New York’s Fred M. Cornog, who records under the nom de 8-track East River Pipe, is a lo-fi auteur by dint of circumstance alone. Despite its low-budget setting, his opulent pop is more in line with Brian Wilson’s isolationist period — or even Phil Spector’s monomania-than any contemporary bedsit poet. Not that he isn’t given over to personal catharsis: Cornog’s tortured adolescence was scarring enough that rather than lead him to more typical grad-school enmity, it dropped him to rock bottom. Homeless and alcoholic, he ended up living in the Hoboken train station at one point — an experience he never explicitly addresses as East River Pipe, but that colors much of Cornog’s work.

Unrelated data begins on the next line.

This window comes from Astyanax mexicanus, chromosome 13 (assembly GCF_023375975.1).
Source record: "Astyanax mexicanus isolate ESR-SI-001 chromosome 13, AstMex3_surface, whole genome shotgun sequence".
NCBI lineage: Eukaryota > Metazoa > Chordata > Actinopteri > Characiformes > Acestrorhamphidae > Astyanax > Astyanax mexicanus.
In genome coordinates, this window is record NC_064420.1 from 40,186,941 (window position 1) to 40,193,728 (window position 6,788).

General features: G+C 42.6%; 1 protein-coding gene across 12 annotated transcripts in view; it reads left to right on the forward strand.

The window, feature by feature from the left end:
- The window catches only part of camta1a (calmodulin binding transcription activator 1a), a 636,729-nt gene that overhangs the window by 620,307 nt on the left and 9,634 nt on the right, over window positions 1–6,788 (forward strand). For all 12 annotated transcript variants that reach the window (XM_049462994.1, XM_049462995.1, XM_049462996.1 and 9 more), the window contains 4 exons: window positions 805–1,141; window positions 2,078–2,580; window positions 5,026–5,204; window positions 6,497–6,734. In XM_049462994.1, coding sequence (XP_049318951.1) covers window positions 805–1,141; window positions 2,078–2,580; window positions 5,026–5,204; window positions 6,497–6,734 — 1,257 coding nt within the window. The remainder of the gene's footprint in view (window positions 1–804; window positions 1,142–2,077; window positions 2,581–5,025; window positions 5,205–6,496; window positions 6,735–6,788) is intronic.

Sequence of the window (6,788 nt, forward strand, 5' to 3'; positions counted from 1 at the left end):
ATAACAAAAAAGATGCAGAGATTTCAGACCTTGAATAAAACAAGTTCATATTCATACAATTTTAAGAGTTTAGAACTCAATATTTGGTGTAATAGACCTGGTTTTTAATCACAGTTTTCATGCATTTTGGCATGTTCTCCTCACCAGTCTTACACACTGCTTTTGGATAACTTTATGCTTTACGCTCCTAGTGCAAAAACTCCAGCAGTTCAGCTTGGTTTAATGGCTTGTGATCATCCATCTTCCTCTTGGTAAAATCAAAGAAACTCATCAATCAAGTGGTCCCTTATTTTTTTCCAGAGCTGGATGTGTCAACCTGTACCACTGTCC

The fifteen-song Shining Hours in a Can, which collects several years’ worth of singles released on Hell Gate, a label operated out of an Astoria, Queens, apartment by Cornog and his companion, Barbara Powers, can be seen as either an unbroken wash of melancholy beauty or an elaborate construct of pop impressions, each more soul-stirring than the one before. The autumnal “Make a Deal With the City” (1993) exudes eloquent resignation; “Axl or Iggy” (1991) brings genuine pathos to the notion of pursuing the rock-star myth. Considering that Cornog crafted these songs alone in a “studio” that takes up one corner of his living room, they’re invested with a remarkable lushness. Poor Fricky stays the course both in medium (that home studio again) and message (there’s beauty to be found in the most unanticipated places). From the pastel-dyed pony depicted on the cover to the beaten-but-not-broken tone that seeps from the dreamy “Bring on the Loser” and “Here We Go,” Cornog will make you think twice about the things (and people) that fall between the cracks.